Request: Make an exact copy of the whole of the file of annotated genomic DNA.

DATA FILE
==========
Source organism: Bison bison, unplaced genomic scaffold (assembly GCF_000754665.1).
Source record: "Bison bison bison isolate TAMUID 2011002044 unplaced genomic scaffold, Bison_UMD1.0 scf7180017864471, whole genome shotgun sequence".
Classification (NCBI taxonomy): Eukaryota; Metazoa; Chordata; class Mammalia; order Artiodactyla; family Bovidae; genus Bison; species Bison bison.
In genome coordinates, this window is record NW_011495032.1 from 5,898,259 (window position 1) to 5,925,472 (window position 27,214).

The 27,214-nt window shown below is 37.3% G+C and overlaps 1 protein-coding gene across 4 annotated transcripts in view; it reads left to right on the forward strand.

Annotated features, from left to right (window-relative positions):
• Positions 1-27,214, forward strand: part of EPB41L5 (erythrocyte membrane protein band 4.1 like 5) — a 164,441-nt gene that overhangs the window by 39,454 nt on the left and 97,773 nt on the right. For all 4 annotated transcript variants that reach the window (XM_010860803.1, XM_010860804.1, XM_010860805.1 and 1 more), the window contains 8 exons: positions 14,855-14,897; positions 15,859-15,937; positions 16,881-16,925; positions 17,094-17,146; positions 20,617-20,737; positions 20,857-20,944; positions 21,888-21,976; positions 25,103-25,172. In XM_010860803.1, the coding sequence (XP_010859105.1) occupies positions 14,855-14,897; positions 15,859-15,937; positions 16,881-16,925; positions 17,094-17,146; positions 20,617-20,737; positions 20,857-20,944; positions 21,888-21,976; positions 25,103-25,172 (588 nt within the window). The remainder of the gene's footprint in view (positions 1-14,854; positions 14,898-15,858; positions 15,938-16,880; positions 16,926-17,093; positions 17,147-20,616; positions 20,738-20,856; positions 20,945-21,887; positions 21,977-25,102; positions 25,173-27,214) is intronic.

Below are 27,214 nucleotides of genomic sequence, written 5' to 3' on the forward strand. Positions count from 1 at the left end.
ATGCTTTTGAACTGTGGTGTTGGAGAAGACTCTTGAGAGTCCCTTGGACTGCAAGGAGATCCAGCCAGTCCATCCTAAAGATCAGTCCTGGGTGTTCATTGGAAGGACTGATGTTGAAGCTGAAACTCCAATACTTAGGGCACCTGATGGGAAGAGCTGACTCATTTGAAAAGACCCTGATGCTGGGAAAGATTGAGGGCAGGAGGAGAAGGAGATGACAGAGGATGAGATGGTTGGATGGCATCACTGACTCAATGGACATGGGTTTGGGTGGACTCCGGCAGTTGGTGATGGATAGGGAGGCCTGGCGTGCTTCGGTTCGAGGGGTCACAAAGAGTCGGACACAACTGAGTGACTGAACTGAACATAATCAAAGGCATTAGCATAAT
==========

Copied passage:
Source organism: Bison bison, unplaced genomic scaffold (assembly GCF_000754665.1).
Source record: "Bison bison bison isolate TAMUID 2011002044 unplaced genomic scaffold, Bison_UMD1.0 scf7180017864471, whole genome shotgun sequence".
Classification (NCBI taxonomy): Eukaryota; Metazoa; Chordata; class Mammalia; order Artiodactyla; family Bovidae; genus Bison; species Bison bison.
In genome coordinates, this window is record NW_011495032.1 from 5,898,259 (window position 1) to 5,925,472 (window position 27,214).

The 27,214-nt window shown below is 37.3% G+C and overlaps 1 protein-coding gene across 4 annotated transcripts in view; it reads left to right on the forward strand.

Annotated features, from left to right (window-relative positions):
• Positions 1-27,214, forward strand: part of EPB41L5 (erythrocyte membrane protein band 4.1 like 5) — a 164,441-nt gene that overhangs the window by 39,454 nt on the left and 97,773 nt on the right. For all 4 annotated transcript variants that reach the window (XM_010860803.1, XM_010860804.1, XM_010860805.1 and 1 more), the window contains 8 exons: positions 14,855-14,897; positions 15,859-15,937; positions 16,881-16,925; positions 17,094-17,146; positions 20,617-20,737; positions 20,857-20,944; positions 21,888-21,976; positions 25,103-25,172. In XM_010860803.1, the coding sequence (XP_010859105.1) occupies positions 14,855-14,897; positions 15,859-15,937; positions 16,881-16,925; positions 17,094-17,146; positions 20,617-20,737; positions 20,857-20,944; positions 21,888-21,976; positions 25,103-25,172 (588 nt within the window). The remainder of the gene's footprint in view (positions 1-14,854; positions 14,898-15,858; positions 15,938-16,880; positions 16,926-17,093; positions 17,147-20,616; positions 20,738-20,856; positions 20,945-21,887; positions 21,977-25,102; positions 25,173-27,214) is intronic.

Below are 27,214 nucleotides of genomic sequence, written 5' to 3' on the forward strand. Positions count from 1 at the left end.
ATGCTTTTGAACTGTGGTGTTGGAGAAGACTCTTGAGAGTCCCTTGGACTGCAAGGAGATCCAGCCAGTCCATCCTAAAGATCAGTCCTGGGTGTTCATTGGAAGGACTGATGTTGAAGCTGAAACTCCAATACTTAGGGCACCTGATGGGAAGAGCTGACTCATTTGAAAAGACCCTGATGCTGGGAAAGATTGAGGGCAGGAGGAGAAGGAGATGACAGAGGATGAGATGGTTGGATGGCATCACTGACTCAATGGACATGGGTTTGGGTGGACTCCGGCAGTTGGTGATGGATAGGGAGGCCTGGCGTGCTTCGGTTCGAGGGGTCACAAAGAGTCGGACACAACTGAGTGACTGAACTGAACATAATCAAAGGCATTAGCATAAT